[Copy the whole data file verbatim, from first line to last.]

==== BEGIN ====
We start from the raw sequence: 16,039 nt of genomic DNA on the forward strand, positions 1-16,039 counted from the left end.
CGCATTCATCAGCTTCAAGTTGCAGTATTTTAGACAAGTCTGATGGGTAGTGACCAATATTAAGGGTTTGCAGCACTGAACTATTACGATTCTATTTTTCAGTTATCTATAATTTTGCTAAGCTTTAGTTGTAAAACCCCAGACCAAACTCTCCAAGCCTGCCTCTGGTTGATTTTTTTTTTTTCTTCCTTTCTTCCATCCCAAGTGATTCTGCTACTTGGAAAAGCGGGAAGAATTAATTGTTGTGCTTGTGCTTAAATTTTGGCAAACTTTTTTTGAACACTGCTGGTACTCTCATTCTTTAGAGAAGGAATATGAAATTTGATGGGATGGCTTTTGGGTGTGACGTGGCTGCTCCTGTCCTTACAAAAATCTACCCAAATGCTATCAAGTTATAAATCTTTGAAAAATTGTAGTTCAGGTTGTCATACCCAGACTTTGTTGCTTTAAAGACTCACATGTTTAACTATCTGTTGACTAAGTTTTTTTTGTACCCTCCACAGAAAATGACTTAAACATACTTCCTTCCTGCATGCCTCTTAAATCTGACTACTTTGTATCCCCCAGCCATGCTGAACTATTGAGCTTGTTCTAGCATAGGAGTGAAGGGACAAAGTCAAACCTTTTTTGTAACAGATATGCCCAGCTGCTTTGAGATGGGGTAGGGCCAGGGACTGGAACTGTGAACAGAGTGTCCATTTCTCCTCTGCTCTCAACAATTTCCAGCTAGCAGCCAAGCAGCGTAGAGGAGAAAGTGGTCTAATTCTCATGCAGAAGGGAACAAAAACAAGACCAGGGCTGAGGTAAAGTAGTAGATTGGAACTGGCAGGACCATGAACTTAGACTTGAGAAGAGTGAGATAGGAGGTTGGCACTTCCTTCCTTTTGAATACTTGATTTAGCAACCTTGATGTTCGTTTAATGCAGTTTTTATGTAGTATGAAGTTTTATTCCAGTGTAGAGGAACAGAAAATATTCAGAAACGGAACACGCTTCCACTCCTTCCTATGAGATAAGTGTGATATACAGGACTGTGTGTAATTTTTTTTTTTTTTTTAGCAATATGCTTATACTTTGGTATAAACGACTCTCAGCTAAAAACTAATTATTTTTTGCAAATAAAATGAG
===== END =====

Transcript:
We start from the raw sequence: 16,039 nt of genomic DNA on the forward strand, positions 1-16,039 counted from the left end.
CGCATTCATCAGCTTCAAGTTGCAGTATTTTAGACAAGTCTGATGGGTAGTGACCAATATTAAGGGTTTGCAGCACTGAACTATTACGATTCTATTTTTCAGTTATCTATAATTTTGCTAAGCTTTAGTTGTAAAACCCCAGACCAAACTCTCCAAGCCTGCCTCTGGTTGATTTTTTTTTTTTCTTCCTTTCTTCCATCCCAAGTGATTCTGCTACTTGGAAAAGCGGGAAGAATTAATTGTTGTGCTTGTGCTTAAATTTTGGCAAACTTTTTTTGAACACTGCTGGTACTCTCATTCTTTAGAGAAGGAATATGAAATTTGATGGGATGGCTTTTGGGTGTGACGTGGCTGCTCCTGTCCTTACAAAAATCTACCCAAATGCTATCAAGTTATAAATCTTTGAAAAATTGTAGTTCAGGTTGTCATACCCAGACTTTGTTGCTTTAAAGACTCACATGTTTAACTATCTGTTGACTAAGTTTTTTTTGTACCCTCCACAGAAAATGACTTAAACATACTTCCTTCCTGCATGCCTCTTAAATCTGACTACTTTGTATCCCCCAGCCATGCTGAACTATTGAGCTTGTTCTAGCATAGGAGTGAAGGGACAAAGTCAAACCTTTTTTGTAACAGATATGCCCAGCTGCTTTGAGATGGGGTAGGGCCAGGGACTGGAACTGTGAACAGAGTGTCCATTTCTCCTCTGCTCTCAACAATTTCCAGCTAGCAGCCAAGCAGCGTAGAGGAGAAAGTGGTCTAATTCTCATGCAGAAGGGAACAAAAACAAGACCAGGGCTGAGGTAAAGTAGTAGATTGGAACTGGCAGGACCATGAACTTAGACTTGAGAAGAGTGAGATAGGAGGTTGGCACTTCCTTCCTTTTGAATACTTGATTTAGCAACCTTGATGTTCGTTTAATGCAGTTTTTATGTAGTATGAAGTTTTATTCCAGTGTAGAGGAACAGAAAATATTCAGAAACGGAACACGCTTCCACTCCTTCCTATGAGATAAGTGTGATATACAGGACTGTGTGTAATTTTTTTTTTTTTTTTAGCAATATGCTTATACTTTGGTATAAACGACTCTCAGCTAAAAACTAATTATTTTTTGCAAATAAAATGAG